Q: When is it easier to ship a $600 electronic device across the country and back, than it is to change a field in a database?
A: When you are a phone company.
This is a true story, and one that perfectly illustrates how IT systems, when implemented, can actually make a company less flexible and less able to cope with unpredictable things. Information technology can actually make a company more fragile. Continue reading →
If you are sending information to a group of people, you should FIRST post that information on-line, and THEN you should email everyone about it. Today I experienced a classic violation of this guideline, and while the damage is not huge, it is so pointless. I am documenting this case as an example of what not to do. Continue reading →
By now you have all heard, BPM is dead. It was loved to death, smothered by good intentions. All the vendors claimed to have BPM — and more! The analysts would point to anything vaguely about people doing work, and proclaim it is “just another BPM.” And yet BPM wore so many faces that it was impossible for anyone to clearly identify it. Continue reading →
There is a lot of discussion about what ACM should be, often talking about what a “user” will want. But there are many kinds of users who have many differing needs. To break out of this trap, I don’t use the term “user”. I use the term “case manager” or “knowledge worker” and when I say this, think of something like “artist”. Like author Dan Pink says, knowledge workers are creative people like artists. Continue reading →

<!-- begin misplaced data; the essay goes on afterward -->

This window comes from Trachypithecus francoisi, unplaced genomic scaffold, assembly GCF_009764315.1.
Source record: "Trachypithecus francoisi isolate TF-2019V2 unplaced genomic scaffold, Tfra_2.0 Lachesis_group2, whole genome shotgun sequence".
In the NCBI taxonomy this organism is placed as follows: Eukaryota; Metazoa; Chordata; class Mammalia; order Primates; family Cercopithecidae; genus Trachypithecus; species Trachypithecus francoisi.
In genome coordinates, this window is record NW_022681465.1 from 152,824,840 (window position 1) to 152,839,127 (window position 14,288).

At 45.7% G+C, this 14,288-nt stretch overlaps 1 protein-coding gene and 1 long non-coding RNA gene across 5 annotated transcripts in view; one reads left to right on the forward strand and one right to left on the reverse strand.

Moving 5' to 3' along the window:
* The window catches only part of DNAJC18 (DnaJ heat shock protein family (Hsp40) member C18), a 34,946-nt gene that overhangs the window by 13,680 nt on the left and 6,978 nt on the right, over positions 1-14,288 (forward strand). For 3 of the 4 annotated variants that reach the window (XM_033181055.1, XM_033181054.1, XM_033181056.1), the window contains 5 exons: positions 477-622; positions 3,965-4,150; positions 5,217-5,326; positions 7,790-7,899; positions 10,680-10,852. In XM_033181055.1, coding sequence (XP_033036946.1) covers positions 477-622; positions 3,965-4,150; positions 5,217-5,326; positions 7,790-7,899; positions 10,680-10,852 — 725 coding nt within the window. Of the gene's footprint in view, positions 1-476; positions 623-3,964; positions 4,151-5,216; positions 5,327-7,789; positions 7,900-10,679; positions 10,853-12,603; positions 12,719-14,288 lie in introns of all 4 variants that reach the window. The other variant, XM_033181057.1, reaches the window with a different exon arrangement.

Yesterday Netflix announced a reversal: they are not going to split off a separate service named Qwickster. Some might view this as a flip-flop and a failure, but looking a bit deeper we see a quality that keeps Netflix at the top of their market: Agility. Continue reading →
In the process field, we call them “Event Streams”. These are streams of records indicating specific things that happened at specific times. In the Social Software world, they are called “Activity Streams”. Continue reading →
At the Forrester Forum 2010: Max Pucher promises to discuss “the future of process management that is goal-oriented and focused on customer outcomes rather than a rigid flow paradigm.” Max was a contributor to the Mastering the Unpredictable book, so I was interested in finally getting his 30 minute focus on goal orientation. Continue reading →